Meanwhile, Mr. Li never commented on it again from that point onwards. His only note was a dab of ink. Perhaps he was at his wit’s end with this young master, or perhaps he simply decided he couldn’t care less.
No wonder Xie Wen said that.
After writing in such a manner for a prolonged period of time, it was probably beyond Shen Mansheng’s ability to change it, even if he wanted to do so. Regardless of the initial reason behind his mimicry, the handwriting that he copied had already gradually become his own.
Xia Qiao said slowly, “So it’s highly possible that Shen Mansheng and Jun-ge have the same handwriting?”
Wen Shi: “It wouldn’t be very different.”
Xia Qiao’s eyes widened. “If that’s the case…”
The diary entries suddenly gained a double meaning: that was both Shen Mansheng’s handwriting and Jun-ge’s handwriting.
It would be one thing if Shen Mansheng really was the person writing in the diary. But what if Ah Jun wrote part of it? Or what if… Ah Jun wrote all of it?
Prior to this, Wen Shi had never concluded that the little young master Shen Mansheng was wicked, just because of the bed in his bedroom, as well as that diary.
Shen Mansheng didn’t want someone else to sleep in a simple servant’s bed and shared half of his own bed in return—Wen Shi always felt that no matter what, such a child wouldn’t fold his older sister into a sofa purely because she was a bit loud and fond of laughing.
Meanwhile, that diary also constantly mentioned Jun-ge—Shen Manyi would often force Jun-ge to play games with her at inappropriate times, which was why she was annoying. Mr. Li would often nitpick Jun-ge over his writing, which was why he was harsh.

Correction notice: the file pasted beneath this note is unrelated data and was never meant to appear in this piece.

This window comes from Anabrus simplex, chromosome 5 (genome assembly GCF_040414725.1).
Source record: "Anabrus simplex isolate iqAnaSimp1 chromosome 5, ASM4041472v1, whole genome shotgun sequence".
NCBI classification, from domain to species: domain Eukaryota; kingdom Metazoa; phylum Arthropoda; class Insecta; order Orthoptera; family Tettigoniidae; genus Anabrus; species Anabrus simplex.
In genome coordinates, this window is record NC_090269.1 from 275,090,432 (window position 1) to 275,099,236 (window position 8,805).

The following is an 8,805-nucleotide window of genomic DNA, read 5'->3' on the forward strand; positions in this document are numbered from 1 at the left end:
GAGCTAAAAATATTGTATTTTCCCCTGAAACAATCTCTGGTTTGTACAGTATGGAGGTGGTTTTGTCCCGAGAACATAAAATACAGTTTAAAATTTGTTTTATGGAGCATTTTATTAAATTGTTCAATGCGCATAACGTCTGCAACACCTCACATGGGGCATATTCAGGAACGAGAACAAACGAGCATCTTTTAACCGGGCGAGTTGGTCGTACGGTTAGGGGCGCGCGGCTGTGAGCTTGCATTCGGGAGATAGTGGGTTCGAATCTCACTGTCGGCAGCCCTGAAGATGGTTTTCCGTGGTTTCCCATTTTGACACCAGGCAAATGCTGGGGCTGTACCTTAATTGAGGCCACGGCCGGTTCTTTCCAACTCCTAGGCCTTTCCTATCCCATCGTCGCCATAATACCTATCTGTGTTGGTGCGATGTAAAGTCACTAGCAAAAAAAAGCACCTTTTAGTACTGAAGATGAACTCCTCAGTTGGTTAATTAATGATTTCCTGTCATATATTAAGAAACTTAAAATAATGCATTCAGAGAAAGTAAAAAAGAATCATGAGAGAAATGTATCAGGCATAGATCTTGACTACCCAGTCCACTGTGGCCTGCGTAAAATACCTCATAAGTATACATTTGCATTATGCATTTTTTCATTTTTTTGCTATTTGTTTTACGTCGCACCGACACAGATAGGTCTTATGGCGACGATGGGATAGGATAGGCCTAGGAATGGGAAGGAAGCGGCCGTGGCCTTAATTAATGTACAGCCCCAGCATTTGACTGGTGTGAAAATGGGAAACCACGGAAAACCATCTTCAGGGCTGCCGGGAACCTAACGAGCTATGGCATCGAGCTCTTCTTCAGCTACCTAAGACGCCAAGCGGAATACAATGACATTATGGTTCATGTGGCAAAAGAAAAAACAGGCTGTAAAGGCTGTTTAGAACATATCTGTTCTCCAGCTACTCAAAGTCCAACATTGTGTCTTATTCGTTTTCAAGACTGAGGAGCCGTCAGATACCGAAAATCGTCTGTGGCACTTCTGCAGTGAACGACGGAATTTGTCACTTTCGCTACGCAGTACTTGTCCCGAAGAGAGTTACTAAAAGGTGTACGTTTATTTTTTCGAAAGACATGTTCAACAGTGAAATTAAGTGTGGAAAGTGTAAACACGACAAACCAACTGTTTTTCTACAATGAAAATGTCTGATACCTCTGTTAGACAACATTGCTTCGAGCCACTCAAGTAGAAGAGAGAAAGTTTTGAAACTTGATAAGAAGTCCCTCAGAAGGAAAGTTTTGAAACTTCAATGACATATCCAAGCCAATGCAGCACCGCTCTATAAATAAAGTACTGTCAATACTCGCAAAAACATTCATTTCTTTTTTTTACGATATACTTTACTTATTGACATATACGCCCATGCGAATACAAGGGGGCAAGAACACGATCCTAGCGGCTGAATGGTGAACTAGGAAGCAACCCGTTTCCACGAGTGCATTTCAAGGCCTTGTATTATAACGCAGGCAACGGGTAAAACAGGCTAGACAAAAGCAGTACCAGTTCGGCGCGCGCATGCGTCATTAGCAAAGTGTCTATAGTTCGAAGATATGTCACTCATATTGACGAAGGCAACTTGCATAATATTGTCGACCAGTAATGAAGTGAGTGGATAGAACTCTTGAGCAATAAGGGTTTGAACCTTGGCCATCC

To Wen Shi, this was where the diary felt disjointed and strange—because the cause and effect underpinning every person and incident in the diary had absolutely nothing to do with the little young master.
Moreover, the contents of the diary contradicted each other again and again. In one entry, it read: “It’s one thing if she forces the girls to play dress-up with her, but she also frequently drags in Jun-ge.” In another entry, it said: “Shen Manyi still likes to make me guess ‘Real Bride, Fake Bride.’”
Before this, Wen Shi thought that the diary’s author just wasn’t in their right mind. The diary was laced with a stifled mad energy, so the entries were rather incoherent.
But now that all the points were gathered together, the line they formed abruptly grew bright and clear.
If Ah Jun was the one writing in the diary; if Ah Jun borrowed the little young master’s identity to complain about his own personal hardships; if the regularly mentioned “Jun-ge” and “I” sometimes referred to the same person, everything seemed to make sense.
Except there was still one problem…
Ah Jun was about the same age as Shen Mansheng, and they were both a bit younger than Shen Manyi. Why would Ah Jun be able to do something that Shen Mansheng couldn’t?